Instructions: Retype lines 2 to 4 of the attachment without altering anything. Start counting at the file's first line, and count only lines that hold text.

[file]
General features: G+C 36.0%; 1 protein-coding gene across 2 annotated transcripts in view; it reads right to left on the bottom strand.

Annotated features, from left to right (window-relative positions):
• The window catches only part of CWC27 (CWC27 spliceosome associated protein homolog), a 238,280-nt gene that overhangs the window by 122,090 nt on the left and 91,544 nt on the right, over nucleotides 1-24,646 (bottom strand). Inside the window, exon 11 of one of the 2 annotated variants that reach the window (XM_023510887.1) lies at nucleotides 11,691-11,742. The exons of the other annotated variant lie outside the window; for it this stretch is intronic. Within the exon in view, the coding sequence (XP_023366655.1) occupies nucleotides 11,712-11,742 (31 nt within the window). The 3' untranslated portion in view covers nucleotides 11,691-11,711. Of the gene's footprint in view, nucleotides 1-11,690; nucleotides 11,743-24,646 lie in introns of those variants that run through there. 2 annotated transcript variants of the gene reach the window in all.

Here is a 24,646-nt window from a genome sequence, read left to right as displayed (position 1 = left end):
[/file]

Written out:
Annotated features, from left to right (window-relative positions):
• The window catches only part of CWC27 (CWC27 spliceosome associated protein homolog), a 238,280-nt gene that overhangs the window by 122,090 nt on the left and 91,544 nt on the right, over nucleotides 1-24,646 (bottom strand). Inside the window, exon 11 of one of the 2 annotated variants that reach the window (XM_023510887.1) lies at nucleotides 11,691-11,742. The exons of the other annotated variant lie outside the window; for it this stretch is intronic. Within the exon in view, the coding sequence (XP_023366655.1) occupies nucleotides 11,712-11,742 (31 nt within the window). The 3' untranslated portion in view covers nucleotides 11,691-11,711. Of the gene's footprint in view, nucleotides 1-11,690; nucleotides 11,743-24,646 lie in introns of those variants that run through there. 2 annotated transcript variants of the gene reach the window in all.

Here is a 24,646-nt window from a genome sequence, read left to right as displayed (position 1 = left end):